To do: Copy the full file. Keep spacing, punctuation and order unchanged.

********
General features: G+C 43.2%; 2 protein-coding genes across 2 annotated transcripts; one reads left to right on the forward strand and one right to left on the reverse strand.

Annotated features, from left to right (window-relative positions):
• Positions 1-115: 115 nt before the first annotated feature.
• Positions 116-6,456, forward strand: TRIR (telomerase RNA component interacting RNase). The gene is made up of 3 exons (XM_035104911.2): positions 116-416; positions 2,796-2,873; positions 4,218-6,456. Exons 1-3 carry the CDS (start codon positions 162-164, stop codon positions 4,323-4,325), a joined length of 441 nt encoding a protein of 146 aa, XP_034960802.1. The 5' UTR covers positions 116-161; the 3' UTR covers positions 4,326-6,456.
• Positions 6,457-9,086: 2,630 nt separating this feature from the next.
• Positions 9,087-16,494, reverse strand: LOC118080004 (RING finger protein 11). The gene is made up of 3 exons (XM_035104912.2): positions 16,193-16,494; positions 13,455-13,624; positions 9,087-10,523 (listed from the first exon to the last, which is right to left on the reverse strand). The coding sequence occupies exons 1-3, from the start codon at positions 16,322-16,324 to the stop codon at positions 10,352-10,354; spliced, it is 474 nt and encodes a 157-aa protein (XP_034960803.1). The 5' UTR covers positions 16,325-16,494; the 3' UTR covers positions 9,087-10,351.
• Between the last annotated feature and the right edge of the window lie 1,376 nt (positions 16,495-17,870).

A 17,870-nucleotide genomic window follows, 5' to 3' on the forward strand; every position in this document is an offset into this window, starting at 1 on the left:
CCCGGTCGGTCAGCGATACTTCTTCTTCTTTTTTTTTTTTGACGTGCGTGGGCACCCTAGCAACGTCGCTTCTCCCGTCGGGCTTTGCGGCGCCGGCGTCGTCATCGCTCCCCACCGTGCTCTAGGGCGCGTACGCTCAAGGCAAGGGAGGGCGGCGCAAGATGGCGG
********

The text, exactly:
General features: G+C 43.2%; 2 protein-coding genes across 2 annotated transcripts; one reads left to right on the forward strand and one right to left on the reverse strand.

Annotated features, from left to right (window-relative positions):
• Positions 1-115: 115 nt before the first annotated feature.
• Positions 116-6,456, forward strand: TRIR (telomerase RNA component interacting RNase). The gene is made up of 3 exons (XM_035104911.2): positions 116-416; positions 2,796-2,873; positions 4,218-6,456. Exons 1-3 carry the CDS (start codon positions 162-164, stop codon positions 4,323-4,325), a joined length of 441 nt encoding a protein of 146 aa, XP_034960802.1. The 5' UTR covers positions 116-161; the 3' UTR covers positions 4,326-6,456.
• Positions 6,457-9,086: 2,630 nt separating this feature from the next.
• Positions 9,087-16,494, reverse strand: LOC118080004 (RING finger protein 11). The gene is made up of 3 exons (XM_035104912.2): positions 16,193-16,494; positions 13,455-13,624; positions 9,087-10,523 (listed from the first exon to the last, which is right to left on the reverse strand). The coding sequence occupies exons 1-3, from the start codon at positions 16,322-16,324 to the stop codon at positions 10,352-10,354; spliced, it is 474 nt and encodes a 157-aa protein (XP_034960803.1). The 5' UTR covers positions 16,325-16,494; the 3' UTR covers positions 9,087-10,351.
• Between the last annotated feature and the right edge of the window lie 1,376 nt (positions 16,495-17,870).

A 17,870-nucleotide genomic window follows, 5' to 3' on the forward strand; every position in this document is an offset into this window, starting at 1 on the left:
CCCGGTCGGTCAGCGATACTTCTTCTTCTTTTTTTTTTTTGACGTGCGTGGGCACCCTAGCAACGTCGCTTCTCCCGTCGGGCTTTGCGGCGCCGGCGTCGTCATCGCTCCCCACCGTGCTCTAGGGCGCGTACGCTCAAGGCAAGGGAGGGCGGCGCAAGATGGCGG